Other acronyms like this that are very well-known are NATO, the North Atlantic Treaty Organisation, and NASA, the National Aeronautics and Space Administration.
That’s easy for you to say. By the way, FIFA is a bit of a trick. The acronym actually comes from the French name for the organisation, not the English. Federation Internationale de Football Association.
So what about the other acronyms James mentioned? Let’s listen.
INSERT CLIP 1
… you may also have heard of the W-H-O, the I-M-F, and the W-B-G, for example.
Now these next acronyms are a bit different. We spell out the initial letters separately. Can you guess what these letters stand for? W-H-O.
That’s the World Health Organisation.
It is. Now: I-M-F...
It’s the International Monetary Fund.
The World Bank Group.
And it’s worth remembering that we usually write both types of acronym with capital letters. Now for another clip.
INSERT CLIP 2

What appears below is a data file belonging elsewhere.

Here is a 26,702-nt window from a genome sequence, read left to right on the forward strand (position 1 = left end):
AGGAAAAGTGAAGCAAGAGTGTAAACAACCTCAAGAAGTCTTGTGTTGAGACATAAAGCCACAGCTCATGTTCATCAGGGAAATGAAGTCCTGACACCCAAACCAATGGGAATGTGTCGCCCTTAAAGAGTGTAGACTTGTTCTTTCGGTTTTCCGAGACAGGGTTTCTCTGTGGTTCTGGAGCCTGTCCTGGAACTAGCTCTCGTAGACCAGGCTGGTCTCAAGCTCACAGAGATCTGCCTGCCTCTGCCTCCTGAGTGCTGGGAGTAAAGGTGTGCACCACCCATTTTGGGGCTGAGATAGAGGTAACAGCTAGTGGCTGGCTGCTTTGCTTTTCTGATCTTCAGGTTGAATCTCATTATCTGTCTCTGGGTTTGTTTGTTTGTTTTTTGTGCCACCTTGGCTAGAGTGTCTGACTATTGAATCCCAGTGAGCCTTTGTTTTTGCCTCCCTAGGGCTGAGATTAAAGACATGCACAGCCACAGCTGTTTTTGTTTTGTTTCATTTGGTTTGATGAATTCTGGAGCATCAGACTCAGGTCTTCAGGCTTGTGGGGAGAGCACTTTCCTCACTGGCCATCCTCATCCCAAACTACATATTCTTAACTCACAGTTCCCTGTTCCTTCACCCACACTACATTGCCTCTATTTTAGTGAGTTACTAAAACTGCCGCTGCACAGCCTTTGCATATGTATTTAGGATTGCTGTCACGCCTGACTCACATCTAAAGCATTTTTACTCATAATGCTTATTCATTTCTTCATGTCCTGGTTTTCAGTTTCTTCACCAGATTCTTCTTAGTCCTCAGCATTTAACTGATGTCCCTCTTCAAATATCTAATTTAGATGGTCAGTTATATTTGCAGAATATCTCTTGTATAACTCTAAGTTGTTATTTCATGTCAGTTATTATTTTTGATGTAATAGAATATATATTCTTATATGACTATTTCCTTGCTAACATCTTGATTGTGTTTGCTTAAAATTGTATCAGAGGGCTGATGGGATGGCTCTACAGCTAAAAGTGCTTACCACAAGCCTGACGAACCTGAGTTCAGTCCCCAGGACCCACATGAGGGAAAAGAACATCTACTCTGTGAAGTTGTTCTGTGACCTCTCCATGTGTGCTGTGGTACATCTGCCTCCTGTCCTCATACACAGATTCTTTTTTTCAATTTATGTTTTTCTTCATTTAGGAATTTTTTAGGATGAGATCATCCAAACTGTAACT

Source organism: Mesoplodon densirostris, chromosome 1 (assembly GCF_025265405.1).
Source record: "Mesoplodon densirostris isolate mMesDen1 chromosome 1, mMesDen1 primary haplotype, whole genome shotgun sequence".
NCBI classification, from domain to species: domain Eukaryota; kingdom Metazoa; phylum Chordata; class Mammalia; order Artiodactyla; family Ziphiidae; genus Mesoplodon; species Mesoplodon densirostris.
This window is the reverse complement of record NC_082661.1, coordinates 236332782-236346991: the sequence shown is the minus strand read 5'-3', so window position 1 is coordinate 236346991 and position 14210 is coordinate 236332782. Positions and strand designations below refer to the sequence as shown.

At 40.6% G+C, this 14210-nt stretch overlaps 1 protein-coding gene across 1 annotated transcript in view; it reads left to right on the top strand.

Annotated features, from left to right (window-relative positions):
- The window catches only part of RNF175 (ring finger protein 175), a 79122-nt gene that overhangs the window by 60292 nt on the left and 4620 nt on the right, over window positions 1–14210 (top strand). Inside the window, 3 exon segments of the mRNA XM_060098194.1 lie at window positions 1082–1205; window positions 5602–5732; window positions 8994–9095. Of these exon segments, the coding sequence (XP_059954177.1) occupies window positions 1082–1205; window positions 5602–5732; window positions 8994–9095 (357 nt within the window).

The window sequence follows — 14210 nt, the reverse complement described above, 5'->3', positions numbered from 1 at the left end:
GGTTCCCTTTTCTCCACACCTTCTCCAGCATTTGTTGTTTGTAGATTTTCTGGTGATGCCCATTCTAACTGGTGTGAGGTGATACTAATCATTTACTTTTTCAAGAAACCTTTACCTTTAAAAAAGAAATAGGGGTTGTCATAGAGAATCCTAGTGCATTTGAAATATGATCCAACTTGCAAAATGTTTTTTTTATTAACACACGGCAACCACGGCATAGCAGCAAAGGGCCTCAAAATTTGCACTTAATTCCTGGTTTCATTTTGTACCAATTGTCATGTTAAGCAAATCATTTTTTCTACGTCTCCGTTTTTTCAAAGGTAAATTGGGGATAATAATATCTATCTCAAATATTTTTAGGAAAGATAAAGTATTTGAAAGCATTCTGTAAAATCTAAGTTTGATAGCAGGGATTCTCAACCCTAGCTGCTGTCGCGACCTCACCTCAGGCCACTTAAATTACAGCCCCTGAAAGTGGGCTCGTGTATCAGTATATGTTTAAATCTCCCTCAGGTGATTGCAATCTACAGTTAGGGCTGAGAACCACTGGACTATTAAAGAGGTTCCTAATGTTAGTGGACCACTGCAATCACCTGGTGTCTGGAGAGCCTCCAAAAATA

The UN performs most of its work through these different organisations.
Now it’s interesting that James started off by saying the United Nations. But here he says the UN. Why’s that do you think?
Well, using acronyms saves time and it makes the organisations seem more familiar. With the second type of acronym like U-N, where you spell out the letters, we sometimes use the full name the first time we mention the organisation and then, once we’ve done that, we go on to use the acronym as we continue to talk about it.
OK. But with the first type of acronym like UNESCO, where you say it as a word, we nearly always use just the acronym. That’s probably because the full names are often so long that the acronyms have actually become like words to replace them.
Yes, in fact there are a few words in English that used to be acronyms but have now become ordinary words. These words are not written with capital letters. For example scuba as in scuba diving. This comes from self-contained underwater breathing apparatus. And laser comes from light amplification by stimulated emission of radiation.
Wow, well yes, that is quite a mouthful, isn’t it?
It certainly does go on…
6 Minute Vocabulary from BBC Learning English.
We’re talking about acronyms.
And it’s quiz time! And this time it’s a bit of a general knowledge game because we’re going to see if you know what some popular acronyms stand for. And not all of them are organisations. So number one: WWW.
It’s the World Wide Web.
It is, indeed. Now number two: RAM.